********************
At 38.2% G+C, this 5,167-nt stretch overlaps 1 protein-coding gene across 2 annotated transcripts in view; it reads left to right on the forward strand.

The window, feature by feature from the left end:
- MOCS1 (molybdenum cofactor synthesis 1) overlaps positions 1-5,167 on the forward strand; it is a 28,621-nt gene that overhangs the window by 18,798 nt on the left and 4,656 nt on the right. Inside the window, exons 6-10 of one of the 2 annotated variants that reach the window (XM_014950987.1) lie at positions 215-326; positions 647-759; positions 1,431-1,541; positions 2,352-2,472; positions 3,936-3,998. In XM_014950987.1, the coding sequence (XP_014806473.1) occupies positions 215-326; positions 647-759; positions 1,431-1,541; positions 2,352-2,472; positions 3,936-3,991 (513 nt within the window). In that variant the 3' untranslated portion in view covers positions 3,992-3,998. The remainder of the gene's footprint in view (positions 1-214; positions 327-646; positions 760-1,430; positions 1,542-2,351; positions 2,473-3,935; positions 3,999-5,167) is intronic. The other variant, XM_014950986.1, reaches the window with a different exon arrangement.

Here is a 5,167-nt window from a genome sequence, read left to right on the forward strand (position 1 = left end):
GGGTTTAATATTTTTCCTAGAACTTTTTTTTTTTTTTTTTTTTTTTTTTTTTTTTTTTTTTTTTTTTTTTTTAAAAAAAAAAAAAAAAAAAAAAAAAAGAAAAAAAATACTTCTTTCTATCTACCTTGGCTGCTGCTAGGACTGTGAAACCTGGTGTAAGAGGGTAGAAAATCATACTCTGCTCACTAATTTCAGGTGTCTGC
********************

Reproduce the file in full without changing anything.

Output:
At 38.2% G+C, this 5,167-nt stretch overlaps 1 protein-coding gene across 2 annotated transcripts in view; it reads left to right on the forward strand.

The window, feature by feature from the left end:
- MOCS1 (molybdenum cofactor synthesis 1) overlaps positions 1-5,167 on the forward strand; it is a 28,621-nt gene that overhangs the window by 18,798 nt on the left and 4,656 nt on the right. Inside the window, exons 6-10 of one of the 2 annotated variants that reach the window (XM_014950987.1) lie at positions 215-326; positions 647-759; positions 1,431-1,541; positions 2,352-2,472; positions 3,936-3,998. In XM_014950987.1, the coding sequence (XP_014806473.1) occupies positions 215-326; positions 647-759; positions 1,431-1,541; positions 2,352-2,472; positions 3,936-3,991 (513 nt within the window). In that variant the 3' untranslated portion in view covers positions 3,992-3,998. The remainder of the gene's footprint in view (positions 1-214; positions 327-646; positions 760-1,430; positions 1,542-2,351; positions 2,473-3,935; positions 3,999-5,167) is intronic. The other variant, XM_014950986.1, reaches the window with a different exon arrangement.

Here is a 5,167-nt window from a genome sequence, read left to right on the forward strand (position 1 = left end):
GGGTTTAATATTTTTCCTAGAACTTTTTTTTTTTTTTTTTTTTTTTTTTTTTTTTTTTTTTTTTTTTTTTTTAAAAAAAAAAAAAAAAAAAAAAAAAAGAAAAAAAATACTTCTTTCTATCTACCTTGGCTGCTGCTAGGACTGTGAAACCTGGTGTAAGAGGGTAGAAAATCATACTCTGCTCACTAATTTCAGGTGTCTGC